True Grit: Jeff Bridges Makes John Wayne Look Like Julie Andrews
When we first see Jeff Bridges as Rooster Cogburn in True Grit, he is an unholy mess of a man. He doesn't speak so much as gargle word-sounding noises through phlegm, his nose is a tessellated bouquet of gin blossoms, and he sways in the breeze like his spine has been pickled. Bridges makes John Wayne's crotchety old chubby Cogburn in the 1969 True Grit look like Mary Poppins; he's a broken-down cowboy whose sole talent is being the meanest motherfucker in the room.
Bridges's Cogburn plays perfectly against Hailee Steinfeld as prim Mattie Ross. Ross is serious, efficient, and curt—a 14-year-old girl so wounded by her father's murder that she emotionally cauterized herself into a robot programmed only for revenge. It's a brilliant pairing because Bridges's Cogburn is nothing but emotion (when he and Ross are on the trail of the killer, Cogburn doesn't stop talking about his feelings for even a second). Toss in Matt Damon's clever turn as a self- important, stuffy Texas ranger named LaBoeuf for comic relief—in another life, it seems, this cowboy would have made a legendarily great accountant—and you've got yourself a great western.
The Coen brothers forego many of their directorial tics for the sake of the movie—there are very few dazzling camera tricks, for example, allowing the viewer to admire the truly great cinematography. All you're left with are stellar performances, the eerie New Mexico landscape, and the gorgeous language of Charles Portis. Portis—one of the greatest American humorists, possibly third only to Vonnegut and Twain—wrote True Grit in Ross's own voice, and it's as Shakespearean as American English has ever sounded. The lack of contractions give everything an alien cadence—"I am dying!"—that adds to the film's spare setting and occasionally brutal worldview. It's not a perfect adaptation, but it does a better job of capturing Portis's unsentimental language than the earlier film.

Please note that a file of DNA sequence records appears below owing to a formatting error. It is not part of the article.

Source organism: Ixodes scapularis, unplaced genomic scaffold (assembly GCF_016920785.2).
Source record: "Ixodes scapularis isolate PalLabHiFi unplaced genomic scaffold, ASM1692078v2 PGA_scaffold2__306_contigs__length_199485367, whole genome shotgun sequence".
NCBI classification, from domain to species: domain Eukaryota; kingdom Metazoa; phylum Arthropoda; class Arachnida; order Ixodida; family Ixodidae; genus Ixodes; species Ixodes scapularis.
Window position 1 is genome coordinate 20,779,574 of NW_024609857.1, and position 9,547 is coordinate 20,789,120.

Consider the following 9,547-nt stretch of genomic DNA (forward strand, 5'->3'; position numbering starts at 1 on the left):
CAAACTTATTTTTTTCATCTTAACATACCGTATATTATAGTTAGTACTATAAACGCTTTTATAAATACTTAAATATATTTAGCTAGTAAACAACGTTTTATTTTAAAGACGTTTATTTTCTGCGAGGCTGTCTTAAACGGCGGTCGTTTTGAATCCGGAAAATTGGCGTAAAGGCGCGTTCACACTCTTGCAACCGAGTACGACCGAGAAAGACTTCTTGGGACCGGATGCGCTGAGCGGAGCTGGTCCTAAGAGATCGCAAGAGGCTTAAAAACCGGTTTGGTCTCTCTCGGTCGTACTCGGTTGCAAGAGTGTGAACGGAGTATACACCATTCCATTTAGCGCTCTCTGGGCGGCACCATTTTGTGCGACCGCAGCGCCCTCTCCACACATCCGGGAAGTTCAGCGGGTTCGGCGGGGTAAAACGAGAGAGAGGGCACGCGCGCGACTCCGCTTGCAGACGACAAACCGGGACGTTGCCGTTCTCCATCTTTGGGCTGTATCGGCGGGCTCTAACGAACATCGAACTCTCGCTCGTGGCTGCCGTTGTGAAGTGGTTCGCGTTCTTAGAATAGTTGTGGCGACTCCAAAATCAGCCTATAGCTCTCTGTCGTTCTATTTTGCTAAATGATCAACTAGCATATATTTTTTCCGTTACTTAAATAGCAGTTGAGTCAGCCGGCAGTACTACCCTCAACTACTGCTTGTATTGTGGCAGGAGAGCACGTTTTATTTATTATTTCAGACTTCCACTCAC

True Grit makes a few mistakes along the way. Bridges's performance is a bit uneven—his Cogburn is less broken-down in some scenes than in others—and the score is unimaginative. But it's a story, an old-fashioned yarn, about two of the unlikeliest people thrown together by circumstance, and about the beauty that can grow out of the most barren soil.